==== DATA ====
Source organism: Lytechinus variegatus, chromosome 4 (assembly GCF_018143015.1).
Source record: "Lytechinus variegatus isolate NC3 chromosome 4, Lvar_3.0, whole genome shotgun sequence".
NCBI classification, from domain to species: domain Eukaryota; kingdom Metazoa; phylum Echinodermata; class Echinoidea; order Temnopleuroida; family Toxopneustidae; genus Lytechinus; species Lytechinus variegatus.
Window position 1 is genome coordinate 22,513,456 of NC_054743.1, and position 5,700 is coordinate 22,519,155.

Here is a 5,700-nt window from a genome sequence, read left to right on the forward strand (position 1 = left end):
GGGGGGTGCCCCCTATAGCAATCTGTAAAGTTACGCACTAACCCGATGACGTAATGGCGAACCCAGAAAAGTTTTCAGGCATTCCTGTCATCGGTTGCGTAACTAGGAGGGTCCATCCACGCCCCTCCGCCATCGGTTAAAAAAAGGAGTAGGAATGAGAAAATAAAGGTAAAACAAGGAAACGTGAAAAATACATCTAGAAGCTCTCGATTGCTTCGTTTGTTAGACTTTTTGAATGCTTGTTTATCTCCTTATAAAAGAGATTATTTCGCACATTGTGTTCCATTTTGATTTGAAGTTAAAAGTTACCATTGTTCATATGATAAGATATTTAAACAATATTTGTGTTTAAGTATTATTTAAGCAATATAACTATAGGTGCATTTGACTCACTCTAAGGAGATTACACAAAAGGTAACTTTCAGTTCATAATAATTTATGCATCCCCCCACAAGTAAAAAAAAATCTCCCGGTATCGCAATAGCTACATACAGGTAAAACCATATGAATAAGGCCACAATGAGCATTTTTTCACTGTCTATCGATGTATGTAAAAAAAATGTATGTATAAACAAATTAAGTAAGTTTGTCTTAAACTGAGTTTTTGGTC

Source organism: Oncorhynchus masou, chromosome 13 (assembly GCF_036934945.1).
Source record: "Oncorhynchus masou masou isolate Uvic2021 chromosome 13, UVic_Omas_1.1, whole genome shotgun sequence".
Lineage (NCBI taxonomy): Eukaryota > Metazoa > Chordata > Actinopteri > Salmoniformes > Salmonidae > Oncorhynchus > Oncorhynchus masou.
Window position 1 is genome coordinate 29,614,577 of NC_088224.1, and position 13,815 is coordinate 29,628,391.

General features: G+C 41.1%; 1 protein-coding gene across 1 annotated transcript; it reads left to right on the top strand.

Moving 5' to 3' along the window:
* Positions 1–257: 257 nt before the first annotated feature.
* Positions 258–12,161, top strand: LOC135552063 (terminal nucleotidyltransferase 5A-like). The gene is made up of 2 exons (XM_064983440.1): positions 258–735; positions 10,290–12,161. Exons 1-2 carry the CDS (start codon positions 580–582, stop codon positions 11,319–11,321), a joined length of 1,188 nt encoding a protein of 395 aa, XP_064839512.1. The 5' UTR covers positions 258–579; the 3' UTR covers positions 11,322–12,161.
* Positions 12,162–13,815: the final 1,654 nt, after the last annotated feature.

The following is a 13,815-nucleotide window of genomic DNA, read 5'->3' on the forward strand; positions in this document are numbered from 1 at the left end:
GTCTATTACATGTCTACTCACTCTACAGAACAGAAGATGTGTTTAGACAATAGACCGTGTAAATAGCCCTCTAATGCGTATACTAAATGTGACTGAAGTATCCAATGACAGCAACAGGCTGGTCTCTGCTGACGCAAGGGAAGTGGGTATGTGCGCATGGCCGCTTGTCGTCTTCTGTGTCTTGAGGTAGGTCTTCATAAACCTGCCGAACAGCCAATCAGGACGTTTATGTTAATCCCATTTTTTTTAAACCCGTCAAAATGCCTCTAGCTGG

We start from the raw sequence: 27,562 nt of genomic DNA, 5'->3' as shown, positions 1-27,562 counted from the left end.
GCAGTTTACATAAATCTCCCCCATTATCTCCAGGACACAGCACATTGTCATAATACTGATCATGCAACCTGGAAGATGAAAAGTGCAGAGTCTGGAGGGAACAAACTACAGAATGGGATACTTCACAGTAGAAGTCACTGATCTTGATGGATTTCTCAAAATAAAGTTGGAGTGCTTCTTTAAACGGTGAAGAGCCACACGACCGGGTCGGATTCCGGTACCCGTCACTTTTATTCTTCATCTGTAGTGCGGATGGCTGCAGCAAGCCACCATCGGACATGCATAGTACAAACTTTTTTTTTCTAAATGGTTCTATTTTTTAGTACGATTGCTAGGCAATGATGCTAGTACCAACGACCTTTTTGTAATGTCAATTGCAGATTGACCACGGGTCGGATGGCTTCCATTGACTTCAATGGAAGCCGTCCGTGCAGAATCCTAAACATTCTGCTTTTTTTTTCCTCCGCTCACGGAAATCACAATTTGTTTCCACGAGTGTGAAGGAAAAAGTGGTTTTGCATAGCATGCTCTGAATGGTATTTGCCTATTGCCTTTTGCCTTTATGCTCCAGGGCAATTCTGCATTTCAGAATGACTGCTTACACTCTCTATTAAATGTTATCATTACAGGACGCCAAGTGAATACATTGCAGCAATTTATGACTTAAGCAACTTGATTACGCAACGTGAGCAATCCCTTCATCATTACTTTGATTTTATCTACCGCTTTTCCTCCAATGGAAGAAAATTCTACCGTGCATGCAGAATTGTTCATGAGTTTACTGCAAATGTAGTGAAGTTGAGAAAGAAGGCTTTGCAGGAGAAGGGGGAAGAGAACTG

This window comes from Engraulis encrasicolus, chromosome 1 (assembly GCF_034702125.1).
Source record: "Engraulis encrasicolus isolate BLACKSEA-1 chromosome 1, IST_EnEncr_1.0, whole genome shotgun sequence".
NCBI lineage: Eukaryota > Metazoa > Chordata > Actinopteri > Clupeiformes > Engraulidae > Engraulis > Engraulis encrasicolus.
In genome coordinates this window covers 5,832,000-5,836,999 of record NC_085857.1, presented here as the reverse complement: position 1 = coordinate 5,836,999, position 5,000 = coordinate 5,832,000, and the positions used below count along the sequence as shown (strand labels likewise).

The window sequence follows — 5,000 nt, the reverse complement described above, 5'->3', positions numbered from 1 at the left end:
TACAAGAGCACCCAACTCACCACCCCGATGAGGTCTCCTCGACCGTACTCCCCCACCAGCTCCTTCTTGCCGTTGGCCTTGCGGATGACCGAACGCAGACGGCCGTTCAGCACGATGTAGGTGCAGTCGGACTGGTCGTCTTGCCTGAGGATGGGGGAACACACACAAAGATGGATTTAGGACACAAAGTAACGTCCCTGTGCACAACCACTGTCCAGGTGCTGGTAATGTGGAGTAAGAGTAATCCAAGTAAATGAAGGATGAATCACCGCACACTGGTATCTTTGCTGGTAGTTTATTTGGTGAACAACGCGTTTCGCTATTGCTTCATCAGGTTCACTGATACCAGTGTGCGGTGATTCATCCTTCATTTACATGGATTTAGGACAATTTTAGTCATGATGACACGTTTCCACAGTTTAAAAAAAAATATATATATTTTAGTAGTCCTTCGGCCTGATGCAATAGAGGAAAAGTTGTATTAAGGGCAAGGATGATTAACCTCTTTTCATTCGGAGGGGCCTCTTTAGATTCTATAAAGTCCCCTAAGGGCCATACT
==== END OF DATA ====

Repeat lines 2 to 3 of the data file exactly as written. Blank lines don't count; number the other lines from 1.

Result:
Source record: "Lytechinus variegatus isolate NC3 chromosome 4, Lvar_3.0, whole genome shotgun sequence".
NCBI classification, from domain to species: domain Eukaryota; kingdom Metazoa; phylum Echinodermata; class Echinoidea; order Temnopleuroida; family Toxopneustidae; genus Lytechinus; species Lytechinus variegatus.